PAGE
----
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Title: A low power HF communication system
Author: Wilson, John Martin
ISNI:       0000 0004 2720 1355
Awarding Body: University of Manchester
Current Institution: University of Manchester
Date of Award: 2012
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The HF band of radio frequencies, from 3-30 MHz, is unique in its property that it is refracted by the ionosphere. This property allows long distance radio telecommunications around the world without requiring infrastructure. High frequency (HF) communication has been largely superseded by satellite and cellular technologies for day-to-day communications, due to the tight bandwidth constraints and technical difficulties inherent in using it. However there is still a need for HF communications devices where existing infrastructure is not available, such as in remote or polar locations, or in emergency situations due to natural disasters. This research is aimed at the development of an asymmetric HF communications link, with a battery-powered remote unit that transmits a small amount of data to a mains-powered base station. New technologies are identified and evaluated for use in the link, with the aim of reducing the power requirements of the remote unit. Error correction techniques are investigated. Low-density parity check (LDPC) codes, which are powerful codes used for forward error correction, are suggested for use in the link. Quasi-cyclic LDPC codes allow the low-power transmitter unit to use a computationally simple encoder based on feedback shift registers for generating the LDPC block codes cheaply. Semi-blind LDPC turbo equalisation is a powerful technique that can be used at the base station which utilises the structure of the LDPC code to encode the data stream. This equalises a received signal with a minimal amount of training data required, reducing the duty cycle of the remote unit. Hybrid automatic repeat request (HARQ) techniques are also investigated, which increase the throughput of a link when data repeats are required. A novel HARQ techniquewas created and proven to increase throughput in links with noise. As the proposed system may be deployed in remote locations, or locations where it might be difficult or undesirable to erect a proper HF antenna, a selection of buried antennas are characterised. A design for a remote unit is suggested. This unit was manufactured and used to test the capability of inexpensive, low power hardware to implement the proposed remote unit algorithms.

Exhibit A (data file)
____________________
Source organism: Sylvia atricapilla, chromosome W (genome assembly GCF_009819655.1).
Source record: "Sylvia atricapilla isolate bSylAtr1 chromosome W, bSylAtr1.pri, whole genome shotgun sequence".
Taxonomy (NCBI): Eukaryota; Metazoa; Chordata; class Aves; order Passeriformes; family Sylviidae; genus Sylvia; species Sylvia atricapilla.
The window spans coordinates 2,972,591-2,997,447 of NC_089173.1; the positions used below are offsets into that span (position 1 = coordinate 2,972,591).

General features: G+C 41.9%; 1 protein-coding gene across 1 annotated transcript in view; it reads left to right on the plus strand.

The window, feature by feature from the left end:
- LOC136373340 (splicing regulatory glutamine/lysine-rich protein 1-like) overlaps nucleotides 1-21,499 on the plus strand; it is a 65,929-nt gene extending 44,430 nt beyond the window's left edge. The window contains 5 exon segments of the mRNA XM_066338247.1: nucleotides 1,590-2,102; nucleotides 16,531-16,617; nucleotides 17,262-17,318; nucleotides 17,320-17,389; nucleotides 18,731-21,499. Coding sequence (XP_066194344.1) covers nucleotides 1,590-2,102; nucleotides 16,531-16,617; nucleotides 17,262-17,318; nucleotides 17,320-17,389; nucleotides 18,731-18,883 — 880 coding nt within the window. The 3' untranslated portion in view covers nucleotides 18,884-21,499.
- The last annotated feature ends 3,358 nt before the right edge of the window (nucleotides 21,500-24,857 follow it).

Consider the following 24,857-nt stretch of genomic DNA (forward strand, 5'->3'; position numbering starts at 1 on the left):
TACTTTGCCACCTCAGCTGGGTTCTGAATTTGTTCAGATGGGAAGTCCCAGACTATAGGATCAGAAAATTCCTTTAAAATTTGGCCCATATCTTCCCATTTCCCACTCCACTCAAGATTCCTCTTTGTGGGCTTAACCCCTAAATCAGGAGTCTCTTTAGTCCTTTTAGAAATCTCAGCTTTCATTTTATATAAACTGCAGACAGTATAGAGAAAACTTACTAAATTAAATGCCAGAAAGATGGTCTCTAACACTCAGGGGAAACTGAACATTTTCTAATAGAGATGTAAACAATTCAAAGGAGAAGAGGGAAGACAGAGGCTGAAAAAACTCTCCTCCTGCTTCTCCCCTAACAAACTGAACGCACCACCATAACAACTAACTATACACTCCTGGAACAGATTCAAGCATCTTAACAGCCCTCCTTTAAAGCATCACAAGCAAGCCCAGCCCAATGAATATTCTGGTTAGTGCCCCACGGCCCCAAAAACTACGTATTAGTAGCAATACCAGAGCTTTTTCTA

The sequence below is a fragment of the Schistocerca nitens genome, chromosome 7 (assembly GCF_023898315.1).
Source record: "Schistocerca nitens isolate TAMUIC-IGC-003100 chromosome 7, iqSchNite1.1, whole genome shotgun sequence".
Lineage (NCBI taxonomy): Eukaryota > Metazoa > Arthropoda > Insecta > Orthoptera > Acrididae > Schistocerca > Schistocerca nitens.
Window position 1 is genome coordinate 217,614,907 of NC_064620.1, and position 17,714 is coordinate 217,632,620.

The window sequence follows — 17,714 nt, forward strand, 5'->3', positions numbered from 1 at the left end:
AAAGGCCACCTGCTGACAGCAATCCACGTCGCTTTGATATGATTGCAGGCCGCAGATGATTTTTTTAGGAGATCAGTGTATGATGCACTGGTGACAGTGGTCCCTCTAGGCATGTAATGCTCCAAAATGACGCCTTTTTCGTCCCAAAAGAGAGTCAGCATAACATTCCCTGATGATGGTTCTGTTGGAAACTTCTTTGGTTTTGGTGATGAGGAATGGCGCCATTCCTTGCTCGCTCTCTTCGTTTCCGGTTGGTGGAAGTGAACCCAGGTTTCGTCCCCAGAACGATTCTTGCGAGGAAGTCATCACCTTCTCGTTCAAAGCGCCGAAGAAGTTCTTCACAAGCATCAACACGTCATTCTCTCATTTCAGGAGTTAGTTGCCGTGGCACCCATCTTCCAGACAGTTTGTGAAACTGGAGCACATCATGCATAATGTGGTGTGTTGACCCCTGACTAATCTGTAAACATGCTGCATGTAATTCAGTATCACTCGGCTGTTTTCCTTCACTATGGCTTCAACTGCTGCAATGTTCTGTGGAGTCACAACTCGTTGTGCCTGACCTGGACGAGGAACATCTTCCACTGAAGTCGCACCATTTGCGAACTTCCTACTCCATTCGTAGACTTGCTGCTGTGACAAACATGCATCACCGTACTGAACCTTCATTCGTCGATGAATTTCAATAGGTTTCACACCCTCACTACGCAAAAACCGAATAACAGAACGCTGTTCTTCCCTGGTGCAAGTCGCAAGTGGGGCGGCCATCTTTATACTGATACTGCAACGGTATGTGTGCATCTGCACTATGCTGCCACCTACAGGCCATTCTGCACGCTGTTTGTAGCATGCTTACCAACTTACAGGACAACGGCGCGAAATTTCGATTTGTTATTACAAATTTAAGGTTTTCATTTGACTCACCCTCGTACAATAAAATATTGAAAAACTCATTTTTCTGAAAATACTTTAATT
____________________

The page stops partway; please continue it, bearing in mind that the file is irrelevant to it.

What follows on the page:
Supervisor: Green, Peter Sponsor: HMGCC
Qualification Name: Thesis (Ph.D.) Qualification Level: Doctoral
EThOS ID:  DOI: Not available
Keywords: HF communications ; LDPC turbo equalisation ; Hybrid-ARQ ; Buried Antennas ; Asymmetric communications systems